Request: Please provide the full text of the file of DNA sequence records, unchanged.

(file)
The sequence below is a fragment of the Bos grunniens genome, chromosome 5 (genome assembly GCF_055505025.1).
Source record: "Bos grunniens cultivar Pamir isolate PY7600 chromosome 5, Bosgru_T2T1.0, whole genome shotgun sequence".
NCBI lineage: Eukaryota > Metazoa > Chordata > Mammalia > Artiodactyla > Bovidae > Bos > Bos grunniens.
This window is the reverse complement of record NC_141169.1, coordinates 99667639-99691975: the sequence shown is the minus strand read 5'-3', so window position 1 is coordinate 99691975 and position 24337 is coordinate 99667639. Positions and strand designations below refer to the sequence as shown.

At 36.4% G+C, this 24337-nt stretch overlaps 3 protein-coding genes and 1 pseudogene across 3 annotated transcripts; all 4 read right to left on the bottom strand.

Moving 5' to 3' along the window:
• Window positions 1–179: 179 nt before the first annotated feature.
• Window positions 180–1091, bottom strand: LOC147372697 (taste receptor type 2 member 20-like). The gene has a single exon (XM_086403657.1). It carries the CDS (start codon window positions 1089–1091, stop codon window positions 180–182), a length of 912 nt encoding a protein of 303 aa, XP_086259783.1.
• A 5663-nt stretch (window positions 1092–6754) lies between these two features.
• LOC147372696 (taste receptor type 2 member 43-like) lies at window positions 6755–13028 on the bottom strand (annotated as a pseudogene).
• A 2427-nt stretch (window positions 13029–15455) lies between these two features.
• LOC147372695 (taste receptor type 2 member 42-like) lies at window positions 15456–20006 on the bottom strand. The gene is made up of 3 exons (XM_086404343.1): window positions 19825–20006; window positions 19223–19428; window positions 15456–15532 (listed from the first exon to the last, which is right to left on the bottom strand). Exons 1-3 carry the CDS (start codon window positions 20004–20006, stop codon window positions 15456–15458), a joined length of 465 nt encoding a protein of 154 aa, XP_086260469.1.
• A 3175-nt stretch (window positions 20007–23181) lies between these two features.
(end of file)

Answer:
The sequence below is a fragment of the Bos grunniens genome, chromosome 5 (genome assembly GCF_055505025.1).
Source record: "Bos grunniens cultivar Pamir isolate PY7600 chromosome 5, Bosgru_T2T1.0, whole genome shotgun sequence".
NCBI lineage: Eukaryota > Metazoa > Chordata > Mammalia > Artiodactyla > Bovidae > Bos > Bos grunniens.
This window is the reverse complement of record NC_141169.1, coordinates 99667639-99691975: the sequence shown is the minus strand read 5'-3', so window position 1 is coordinate 99691975 and position 24337 is coordinate 99667639. Positions and strand designations below refer to the sequence as shown.

At 36.4% G+C, this 24337-nt stretch overlaps 3 protein-coding genes and 1 pseudogene across 3 annotated transcripts; all 4 read right to left on the bottom strand.

Moving 5' to 3' along the window:
• Window positions 1–179: 179 nt before the first annotated feature.
• Window positions 180–1091, bottom strand: LOC147372697 (taste receptor type 2 member 20-like). The gene has a single exon (XM_086403657.1). It carries the CDS (start codon window positions 1089–1091, stop codon window positions 180–182), a length of 912 nt encoding a protein of 303 aa, XP_086259783.1.
• A 5663-nt stretch (window positions 1092–6754) lies between these two features.
• LOC147372696 (taste receptor type 2 member 43-like) lies at window positions 6755–13028 on the bottom strand (annotated as a pseudogene).
• A 2427-nt stretch (window positions 13029–15455) lies between these two features.
• LOC147372695 (taste receptor type 2 member 42-like) lies at window positions 15456–20006 on the bottom strand. The gene is made up of 3 exons (XM_086404343.1): window positions 19825–20006; window positions 19223–19428; window positions 15456–15532 (listed from the first exon to the last, which is right to left on the bottom strand). Exons 1-3 carry the CDS (start codon window positions 20004–20006, stop codon window positions 15456–15458), a joined length of 465 nt encoding a protein of 154 aa, XP_086260469.1.
• A 3175-nt stretch (window positions 20007–23181) lies between these two features.